The ISP will only know you visited the IP address associated with
www.website.com (and maybe the URL if you are using their DNS and they are specifically looking for the traffic – if the DNS query does not go through that they won't see that).
(Bear with me a bit here – I do get to the answer.)
The way the HTTP protocol works is by connecting to a port (usually port 80) and then the web browser communicates what page it wants to the server – A simple request to look up
http://www.sitename.com/url/of/site.html would have the following lines:
GET /url/of/site.html HTTP/1.1
HTTPS does exactly the same thing except on port 443 – and it wraps the entire TCP session (i.e., everything you see in the quoted bit above plus the response) into an SSL encrypted session – so the ISP does not see any of the traffic (but they may be able to infer something based on the size of the site, and the DNS lookup to resolve
www.sitename.com to an IP address in the first instance).
Of course, if there are "web bugs" embedded in the page, this can give "partners" of the information distributors hints about what you are viewing and who you are – likewise, if your chain of trust is broken, an ISP can perform a man-in-the-middle attack. The reason why you can have private end-to-end encryption, in theory, is because of CA certificates distributed with your browser. If an ISP or government can either add a CA certificate or compromise a CA – and both have happened in the past – you lose your security. I believe that The Great Firewall of China effectively does Man-In-The-Middle attacks to read HTTPS data, but it's been a while since I was there.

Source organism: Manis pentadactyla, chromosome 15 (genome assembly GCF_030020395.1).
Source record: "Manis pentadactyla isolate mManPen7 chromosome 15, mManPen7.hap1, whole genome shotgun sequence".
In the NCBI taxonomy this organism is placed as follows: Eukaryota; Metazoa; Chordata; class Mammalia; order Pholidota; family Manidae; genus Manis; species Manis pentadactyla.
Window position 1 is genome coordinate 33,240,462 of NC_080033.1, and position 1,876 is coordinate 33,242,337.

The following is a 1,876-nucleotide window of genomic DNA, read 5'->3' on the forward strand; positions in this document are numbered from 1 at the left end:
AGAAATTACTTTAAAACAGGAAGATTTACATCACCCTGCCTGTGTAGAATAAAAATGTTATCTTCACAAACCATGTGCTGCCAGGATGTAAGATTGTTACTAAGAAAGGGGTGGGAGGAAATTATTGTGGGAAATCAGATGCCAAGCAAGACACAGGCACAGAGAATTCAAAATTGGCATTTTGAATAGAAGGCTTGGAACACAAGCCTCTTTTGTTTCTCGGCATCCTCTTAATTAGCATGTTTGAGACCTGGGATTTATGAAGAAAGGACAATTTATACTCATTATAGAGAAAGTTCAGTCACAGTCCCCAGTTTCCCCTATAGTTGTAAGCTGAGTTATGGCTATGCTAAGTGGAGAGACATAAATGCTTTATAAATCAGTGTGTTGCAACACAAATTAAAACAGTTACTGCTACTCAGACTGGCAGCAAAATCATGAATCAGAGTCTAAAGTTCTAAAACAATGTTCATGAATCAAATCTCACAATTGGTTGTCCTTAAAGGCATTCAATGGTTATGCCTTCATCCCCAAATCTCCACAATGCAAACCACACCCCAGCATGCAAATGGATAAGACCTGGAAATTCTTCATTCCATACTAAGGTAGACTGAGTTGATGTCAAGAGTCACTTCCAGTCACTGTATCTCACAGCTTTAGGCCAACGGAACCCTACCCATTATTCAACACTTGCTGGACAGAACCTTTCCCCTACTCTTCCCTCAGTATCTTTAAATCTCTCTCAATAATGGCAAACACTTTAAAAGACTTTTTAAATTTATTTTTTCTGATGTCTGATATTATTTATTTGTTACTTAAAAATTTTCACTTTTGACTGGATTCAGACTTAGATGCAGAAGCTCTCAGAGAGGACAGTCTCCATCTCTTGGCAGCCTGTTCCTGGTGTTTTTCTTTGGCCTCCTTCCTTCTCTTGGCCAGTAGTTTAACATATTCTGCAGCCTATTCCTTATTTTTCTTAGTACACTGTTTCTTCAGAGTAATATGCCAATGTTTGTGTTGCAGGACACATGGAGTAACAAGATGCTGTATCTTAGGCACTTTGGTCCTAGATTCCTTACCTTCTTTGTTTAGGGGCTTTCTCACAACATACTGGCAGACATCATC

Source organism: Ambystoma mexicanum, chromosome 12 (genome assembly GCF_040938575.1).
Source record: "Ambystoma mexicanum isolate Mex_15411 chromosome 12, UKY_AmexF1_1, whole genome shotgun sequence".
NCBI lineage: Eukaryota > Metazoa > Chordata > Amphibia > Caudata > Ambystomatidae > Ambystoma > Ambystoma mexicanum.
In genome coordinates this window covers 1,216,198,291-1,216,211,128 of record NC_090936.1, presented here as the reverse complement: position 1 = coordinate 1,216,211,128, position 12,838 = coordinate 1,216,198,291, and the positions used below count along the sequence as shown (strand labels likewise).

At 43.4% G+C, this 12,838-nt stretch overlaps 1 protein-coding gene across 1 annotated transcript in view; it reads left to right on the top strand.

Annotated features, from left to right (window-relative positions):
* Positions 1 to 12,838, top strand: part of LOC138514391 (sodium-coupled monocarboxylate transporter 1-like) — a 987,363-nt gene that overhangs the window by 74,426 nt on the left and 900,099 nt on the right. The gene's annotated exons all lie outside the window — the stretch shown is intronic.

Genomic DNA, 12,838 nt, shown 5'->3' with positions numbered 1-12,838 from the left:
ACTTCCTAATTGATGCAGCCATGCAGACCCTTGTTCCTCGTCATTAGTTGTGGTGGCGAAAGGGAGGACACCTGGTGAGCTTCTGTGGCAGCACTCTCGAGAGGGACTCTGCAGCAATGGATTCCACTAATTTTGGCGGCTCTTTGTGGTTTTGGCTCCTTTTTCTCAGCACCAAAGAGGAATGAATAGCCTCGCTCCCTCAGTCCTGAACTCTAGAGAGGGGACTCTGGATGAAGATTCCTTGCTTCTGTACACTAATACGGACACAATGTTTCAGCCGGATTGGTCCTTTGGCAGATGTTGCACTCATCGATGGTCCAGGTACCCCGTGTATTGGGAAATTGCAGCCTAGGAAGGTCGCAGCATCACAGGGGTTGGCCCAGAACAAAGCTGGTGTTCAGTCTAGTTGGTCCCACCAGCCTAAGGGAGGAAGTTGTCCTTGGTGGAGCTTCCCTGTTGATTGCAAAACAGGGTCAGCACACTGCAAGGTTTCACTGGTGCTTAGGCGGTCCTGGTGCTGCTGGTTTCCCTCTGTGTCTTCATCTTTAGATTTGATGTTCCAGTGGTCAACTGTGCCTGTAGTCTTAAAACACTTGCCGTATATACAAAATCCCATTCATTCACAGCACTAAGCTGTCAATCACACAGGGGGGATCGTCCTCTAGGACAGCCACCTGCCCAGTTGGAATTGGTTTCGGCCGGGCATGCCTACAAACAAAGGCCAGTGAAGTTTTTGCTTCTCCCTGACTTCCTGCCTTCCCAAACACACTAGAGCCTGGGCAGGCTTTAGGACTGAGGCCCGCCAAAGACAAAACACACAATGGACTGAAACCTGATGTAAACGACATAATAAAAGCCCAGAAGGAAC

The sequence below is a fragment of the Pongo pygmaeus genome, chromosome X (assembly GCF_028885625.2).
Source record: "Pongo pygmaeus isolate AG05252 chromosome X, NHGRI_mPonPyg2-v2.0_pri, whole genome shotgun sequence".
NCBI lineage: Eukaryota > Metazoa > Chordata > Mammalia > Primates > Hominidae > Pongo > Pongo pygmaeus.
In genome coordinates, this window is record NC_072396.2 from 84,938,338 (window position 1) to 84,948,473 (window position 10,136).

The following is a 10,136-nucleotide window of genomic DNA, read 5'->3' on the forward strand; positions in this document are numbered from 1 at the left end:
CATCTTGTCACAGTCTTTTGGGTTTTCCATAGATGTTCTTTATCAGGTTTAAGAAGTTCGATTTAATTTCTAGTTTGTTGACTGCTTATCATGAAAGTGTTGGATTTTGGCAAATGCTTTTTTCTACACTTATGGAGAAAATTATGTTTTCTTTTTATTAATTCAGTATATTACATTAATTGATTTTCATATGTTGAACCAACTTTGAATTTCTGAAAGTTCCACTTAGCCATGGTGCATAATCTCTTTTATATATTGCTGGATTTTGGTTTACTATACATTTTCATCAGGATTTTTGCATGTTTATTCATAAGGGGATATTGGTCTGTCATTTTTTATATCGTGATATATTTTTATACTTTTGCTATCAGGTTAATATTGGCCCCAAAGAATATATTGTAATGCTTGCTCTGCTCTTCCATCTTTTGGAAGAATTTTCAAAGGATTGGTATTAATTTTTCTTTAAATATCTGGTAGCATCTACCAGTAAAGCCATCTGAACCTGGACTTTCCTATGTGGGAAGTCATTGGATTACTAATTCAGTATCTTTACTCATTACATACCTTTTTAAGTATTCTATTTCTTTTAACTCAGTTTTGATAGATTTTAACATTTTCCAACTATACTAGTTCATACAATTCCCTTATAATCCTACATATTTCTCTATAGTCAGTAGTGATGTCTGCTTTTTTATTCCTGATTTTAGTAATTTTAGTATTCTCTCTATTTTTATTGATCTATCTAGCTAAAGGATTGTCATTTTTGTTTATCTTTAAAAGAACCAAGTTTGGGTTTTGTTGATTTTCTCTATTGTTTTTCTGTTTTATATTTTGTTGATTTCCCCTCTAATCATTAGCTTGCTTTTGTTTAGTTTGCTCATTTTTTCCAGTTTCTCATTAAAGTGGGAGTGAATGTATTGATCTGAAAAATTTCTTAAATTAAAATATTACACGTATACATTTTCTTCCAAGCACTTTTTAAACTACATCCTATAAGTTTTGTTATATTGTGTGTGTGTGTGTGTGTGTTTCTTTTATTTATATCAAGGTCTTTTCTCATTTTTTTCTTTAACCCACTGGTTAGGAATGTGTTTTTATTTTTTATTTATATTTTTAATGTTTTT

You can test this easily enough yourself by getting a piece of software which will sniff the traffic entering and leaving your computer. I believe a free piece of software called Wireshark will do this for you.